Reid "Unable To Come Up With Counteroffer... Apart On Some Pretty Big Issues", Hands Over Negotiations To BidenSubmitted by Tyler Durden on 12/30/2012 14:20 -0500
The second update of the day is here, and this one is far less jovial and optimistic than that coming from the seemingly quite cluless Lindsey Graham:
- REID SAYS HAVE BEEN UNABLE TO COME UP WITH COUNTEROFFER
- REID SAYS `WE'RE APART ON SOME PRETTY BIG ISSUES'
- REID SAYS `I WISH THEM WELL' REGARDING MCCONNELL-BIDEN TALKS
- MCCONNELL SAYS HE CALLED BIDEN TO TRY TO `JUMP START' TALKS
Nothing like the fate of the nation in the hands of Joe Biden, who may or may not still be laughing.
At the end of October, as the Tristate Area was being flooded by Hurricane Sandy, one after another Wall Street firm tried to position Sandy virtually as a non-event, with total damage "forecasts" by such "reputable" firms as Goldman Sachs and Bank of America forecasting a total bill between $10 and $20 billion (as anything above that and the Q3 damage to GDP would be far more substantial than their recently bullish forecasts had accounted for, and would also imply a substantial spillover effect into Q1 2013), the same as various insurance companies who had other far more obvious reasons to undershoot on the total damages. We said the opposite, and based on historic damage forecasts, predicted the damage would likely be between $50 and $100 billion. Once again the sellside consensus was wrong and a fringe blog was accurate, as the CBO has just released the Obama administration's full aid request. Bottom line: $60.4 billion, or roughly what one year of what the ultimate tax hike compromise will bring into the government's treasury. Furthermore, if fully funded by debt today, this amount would send the US (which has a $57 billion debt buffer as of this moment) over the debt ceiling immediately.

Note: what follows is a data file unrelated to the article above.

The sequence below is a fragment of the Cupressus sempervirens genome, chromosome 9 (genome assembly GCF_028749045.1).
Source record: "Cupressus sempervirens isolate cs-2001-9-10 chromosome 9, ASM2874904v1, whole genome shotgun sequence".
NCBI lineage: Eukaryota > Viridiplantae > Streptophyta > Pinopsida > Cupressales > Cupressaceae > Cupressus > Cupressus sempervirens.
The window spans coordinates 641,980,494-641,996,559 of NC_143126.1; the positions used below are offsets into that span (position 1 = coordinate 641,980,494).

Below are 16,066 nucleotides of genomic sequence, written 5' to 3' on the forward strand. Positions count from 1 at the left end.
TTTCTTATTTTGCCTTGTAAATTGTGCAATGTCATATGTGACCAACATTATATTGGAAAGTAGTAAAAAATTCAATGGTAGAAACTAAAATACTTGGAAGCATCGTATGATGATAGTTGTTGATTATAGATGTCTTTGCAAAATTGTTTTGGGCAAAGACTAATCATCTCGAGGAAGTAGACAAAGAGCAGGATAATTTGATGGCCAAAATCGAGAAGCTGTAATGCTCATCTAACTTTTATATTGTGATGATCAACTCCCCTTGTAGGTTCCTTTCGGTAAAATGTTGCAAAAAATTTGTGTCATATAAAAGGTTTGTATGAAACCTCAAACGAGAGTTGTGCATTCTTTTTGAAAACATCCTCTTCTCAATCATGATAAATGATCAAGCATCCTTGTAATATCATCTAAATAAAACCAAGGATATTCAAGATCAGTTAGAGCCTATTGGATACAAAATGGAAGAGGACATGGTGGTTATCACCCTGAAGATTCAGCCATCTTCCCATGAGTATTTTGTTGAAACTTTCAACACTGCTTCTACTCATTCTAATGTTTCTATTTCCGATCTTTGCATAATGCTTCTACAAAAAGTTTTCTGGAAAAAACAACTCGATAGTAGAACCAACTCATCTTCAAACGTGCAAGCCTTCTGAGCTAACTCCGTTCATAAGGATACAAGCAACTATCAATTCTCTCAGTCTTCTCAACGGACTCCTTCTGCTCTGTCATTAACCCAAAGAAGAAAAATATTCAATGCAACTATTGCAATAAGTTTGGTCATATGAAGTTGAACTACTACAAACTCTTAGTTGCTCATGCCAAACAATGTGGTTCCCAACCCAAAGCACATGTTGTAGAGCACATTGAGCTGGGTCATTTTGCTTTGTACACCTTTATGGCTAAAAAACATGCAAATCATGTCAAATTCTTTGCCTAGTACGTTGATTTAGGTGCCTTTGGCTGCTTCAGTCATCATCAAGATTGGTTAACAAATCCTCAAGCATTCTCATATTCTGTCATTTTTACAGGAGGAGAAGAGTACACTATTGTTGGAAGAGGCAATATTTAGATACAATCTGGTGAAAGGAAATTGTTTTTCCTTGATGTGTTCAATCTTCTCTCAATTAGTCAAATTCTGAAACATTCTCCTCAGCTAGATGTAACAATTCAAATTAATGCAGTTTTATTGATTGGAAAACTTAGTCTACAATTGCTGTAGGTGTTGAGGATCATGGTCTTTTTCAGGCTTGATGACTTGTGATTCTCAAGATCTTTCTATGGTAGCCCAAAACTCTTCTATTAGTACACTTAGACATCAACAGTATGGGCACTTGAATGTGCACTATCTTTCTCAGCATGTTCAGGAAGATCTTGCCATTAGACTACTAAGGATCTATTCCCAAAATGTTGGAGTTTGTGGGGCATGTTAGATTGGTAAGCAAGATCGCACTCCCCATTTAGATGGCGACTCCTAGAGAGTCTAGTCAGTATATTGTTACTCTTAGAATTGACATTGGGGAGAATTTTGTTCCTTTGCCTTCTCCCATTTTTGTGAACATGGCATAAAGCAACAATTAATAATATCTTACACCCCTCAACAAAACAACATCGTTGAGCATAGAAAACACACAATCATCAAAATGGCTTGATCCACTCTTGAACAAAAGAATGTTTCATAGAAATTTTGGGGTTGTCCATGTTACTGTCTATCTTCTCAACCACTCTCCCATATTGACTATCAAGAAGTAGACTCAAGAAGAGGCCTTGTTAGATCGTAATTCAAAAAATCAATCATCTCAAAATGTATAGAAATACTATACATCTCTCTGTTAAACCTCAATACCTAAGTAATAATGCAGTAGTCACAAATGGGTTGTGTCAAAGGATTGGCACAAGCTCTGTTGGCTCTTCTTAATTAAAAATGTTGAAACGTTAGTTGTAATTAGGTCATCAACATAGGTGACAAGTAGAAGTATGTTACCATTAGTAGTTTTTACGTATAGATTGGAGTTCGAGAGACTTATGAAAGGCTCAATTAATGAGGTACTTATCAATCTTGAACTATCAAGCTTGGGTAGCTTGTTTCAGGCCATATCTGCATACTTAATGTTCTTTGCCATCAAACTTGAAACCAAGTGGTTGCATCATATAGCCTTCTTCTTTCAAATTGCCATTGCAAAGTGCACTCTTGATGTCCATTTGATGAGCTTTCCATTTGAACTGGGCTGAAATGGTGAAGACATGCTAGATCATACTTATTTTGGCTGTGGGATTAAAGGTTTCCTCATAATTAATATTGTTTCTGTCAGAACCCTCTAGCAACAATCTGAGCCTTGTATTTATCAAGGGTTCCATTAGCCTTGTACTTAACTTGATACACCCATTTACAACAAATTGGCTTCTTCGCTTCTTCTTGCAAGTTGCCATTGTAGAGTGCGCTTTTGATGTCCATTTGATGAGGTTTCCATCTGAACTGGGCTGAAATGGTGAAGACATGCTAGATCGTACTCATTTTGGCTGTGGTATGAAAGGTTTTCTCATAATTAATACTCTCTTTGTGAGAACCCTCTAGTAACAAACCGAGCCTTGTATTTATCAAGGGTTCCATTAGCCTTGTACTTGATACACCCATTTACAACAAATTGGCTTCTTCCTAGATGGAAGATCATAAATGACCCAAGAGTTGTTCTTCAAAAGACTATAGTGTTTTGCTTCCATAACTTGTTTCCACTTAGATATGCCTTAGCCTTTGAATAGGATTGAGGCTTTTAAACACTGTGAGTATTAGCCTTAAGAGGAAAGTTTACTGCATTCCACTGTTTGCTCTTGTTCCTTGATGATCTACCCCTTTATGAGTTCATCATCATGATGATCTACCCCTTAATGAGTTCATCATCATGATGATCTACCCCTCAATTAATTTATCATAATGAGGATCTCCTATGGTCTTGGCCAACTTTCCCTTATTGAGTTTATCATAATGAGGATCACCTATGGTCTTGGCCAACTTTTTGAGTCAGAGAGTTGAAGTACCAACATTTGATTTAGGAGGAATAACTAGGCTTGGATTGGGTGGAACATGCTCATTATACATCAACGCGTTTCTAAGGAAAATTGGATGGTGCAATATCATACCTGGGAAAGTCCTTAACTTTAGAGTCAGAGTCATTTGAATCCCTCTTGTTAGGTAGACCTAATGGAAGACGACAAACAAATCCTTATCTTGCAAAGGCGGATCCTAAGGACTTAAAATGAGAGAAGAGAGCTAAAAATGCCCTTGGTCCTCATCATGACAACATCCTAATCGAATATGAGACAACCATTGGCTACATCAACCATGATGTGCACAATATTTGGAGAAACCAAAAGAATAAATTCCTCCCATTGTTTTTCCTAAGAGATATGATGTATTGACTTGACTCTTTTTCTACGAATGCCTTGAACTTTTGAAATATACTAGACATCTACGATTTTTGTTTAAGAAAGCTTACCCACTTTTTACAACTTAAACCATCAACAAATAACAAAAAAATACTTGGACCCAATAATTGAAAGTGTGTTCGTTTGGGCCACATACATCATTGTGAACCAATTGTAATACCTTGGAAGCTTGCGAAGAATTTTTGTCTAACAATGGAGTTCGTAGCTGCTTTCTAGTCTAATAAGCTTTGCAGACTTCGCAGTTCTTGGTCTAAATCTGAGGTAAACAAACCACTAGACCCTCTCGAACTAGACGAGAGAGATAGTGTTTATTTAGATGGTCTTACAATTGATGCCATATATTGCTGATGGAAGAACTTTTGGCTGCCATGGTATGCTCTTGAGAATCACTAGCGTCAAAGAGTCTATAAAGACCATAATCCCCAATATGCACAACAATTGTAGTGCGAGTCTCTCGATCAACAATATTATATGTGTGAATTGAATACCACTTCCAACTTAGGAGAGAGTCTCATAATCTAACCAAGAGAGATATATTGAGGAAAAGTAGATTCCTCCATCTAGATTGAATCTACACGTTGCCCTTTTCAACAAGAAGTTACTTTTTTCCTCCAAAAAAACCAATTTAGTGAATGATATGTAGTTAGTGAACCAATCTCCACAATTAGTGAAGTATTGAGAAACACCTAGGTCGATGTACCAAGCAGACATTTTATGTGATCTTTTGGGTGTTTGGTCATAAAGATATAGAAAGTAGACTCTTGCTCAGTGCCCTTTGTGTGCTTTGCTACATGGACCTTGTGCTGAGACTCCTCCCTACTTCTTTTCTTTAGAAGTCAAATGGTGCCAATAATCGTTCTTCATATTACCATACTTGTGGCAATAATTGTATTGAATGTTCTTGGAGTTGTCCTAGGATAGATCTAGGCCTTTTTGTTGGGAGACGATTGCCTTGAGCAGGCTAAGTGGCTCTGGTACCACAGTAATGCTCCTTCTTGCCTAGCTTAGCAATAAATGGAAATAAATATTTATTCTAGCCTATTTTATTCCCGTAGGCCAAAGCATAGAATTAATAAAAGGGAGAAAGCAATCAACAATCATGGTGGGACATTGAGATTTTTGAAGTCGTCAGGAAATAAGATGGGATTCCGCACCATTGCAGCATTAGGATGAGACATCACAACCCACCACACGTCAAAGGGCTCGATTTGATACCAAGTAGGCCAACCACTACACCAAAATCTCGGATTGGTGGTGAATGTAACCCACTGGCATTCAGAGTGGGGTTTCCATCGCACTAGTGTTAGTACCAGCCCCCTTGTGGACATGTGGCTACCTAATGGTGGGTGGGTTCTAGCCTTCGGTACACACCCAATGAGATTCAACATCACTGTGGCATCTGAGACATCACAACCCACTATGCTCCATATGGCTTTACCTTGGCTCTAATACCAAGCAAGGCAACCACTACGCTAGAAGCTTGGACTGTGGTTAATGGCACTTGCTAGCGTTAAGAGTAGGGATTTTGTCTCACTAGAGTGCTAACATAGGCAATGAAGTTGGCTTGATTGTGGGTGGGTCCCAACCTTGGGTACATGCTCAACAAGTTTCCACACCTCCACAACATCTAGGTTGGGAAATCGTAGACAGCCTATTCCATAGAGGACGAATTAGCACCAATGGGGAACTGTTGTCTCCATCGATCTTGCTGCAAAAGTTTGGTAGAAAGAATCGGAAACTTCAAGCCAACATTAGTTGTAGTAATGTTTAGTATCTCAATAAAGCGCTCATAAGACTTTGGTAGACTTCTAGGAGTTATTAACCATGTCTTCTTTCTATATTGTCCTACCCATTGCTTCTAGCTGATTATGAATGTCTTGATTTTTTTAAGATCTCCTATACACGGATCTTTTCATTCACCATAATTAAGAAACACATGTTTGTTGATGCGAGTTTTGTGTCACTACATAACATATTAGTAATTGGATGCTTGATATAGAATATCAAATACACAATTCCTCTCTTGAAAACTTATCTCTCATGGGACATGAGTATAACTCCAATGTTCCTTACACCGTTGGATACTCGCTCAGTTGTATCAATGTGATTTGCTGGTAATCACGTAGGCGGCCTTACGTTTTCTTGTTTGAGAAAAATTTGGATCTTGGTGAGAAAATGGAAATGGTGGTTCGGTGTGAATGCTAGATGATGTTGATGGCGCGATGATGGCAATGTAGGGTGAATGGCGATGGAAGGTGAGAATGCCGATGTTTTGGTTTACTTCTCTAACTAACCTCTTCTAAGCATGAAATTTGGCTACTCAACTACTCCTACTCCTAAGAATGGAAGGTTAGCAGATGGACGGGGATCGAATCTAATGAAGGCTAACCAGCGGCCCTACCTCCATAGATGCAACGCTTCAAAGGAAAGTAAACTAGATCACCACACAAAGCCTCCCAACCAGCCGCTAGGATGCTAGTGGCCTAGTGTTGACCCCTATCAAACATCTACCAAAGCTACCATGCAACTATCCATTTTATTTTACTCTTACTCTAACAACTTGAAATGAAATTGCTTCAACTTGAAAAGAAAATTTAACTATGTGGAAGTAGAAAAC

Nine months after the very same quartet of republicans, headed by John Boehner, sent a letter to Bernanke protesting the launch of QE2, this time the GOP has waited until a mere 24 hours before the actual announcement with an identical, if preemptive, message, namely: don't print, or stated differently, "we submit that the board should resist further extraordinary intervention in the U.S. economy, particularly without a clear articulation of the goals of such a policy, direction for success, ample data proving a case for economic action and quantifiable benefits to the American people." And while the political undertone of the letter is all too obvious: i.e. prevent any additional Obama-benefiting stimulus in the economy through the only conduit Obama has left, courtesy of Fiscal stimulus being snarled for good due to the republican majority in the House, Boehner et al bring up a valid point, which is that the Fed policy now accentuates market uncertainty and promotes trade wars: precisely the topics discussed in an earlier article today. As stated by Boehner: "Our long-term growth depends on restoring confidence and certainty in our fiscal, regulatory, and trade policies -- and not on government’s willingness to engage in additional stimulative measures. When asset prices increase due to anticipated Federal Reserve policy rather than economic fundamentals, it increases the potential for speculative action and erodes confidence in the economic outlook, making it more difficult to generate sustainable growth." Regardless of its actual merit, one thing is without doubt: QE3, and the Fed, just become once again critically politicized, and as such, even more market uncertainty is imminent. All that said, the theatrical optics of this action are quite glaring.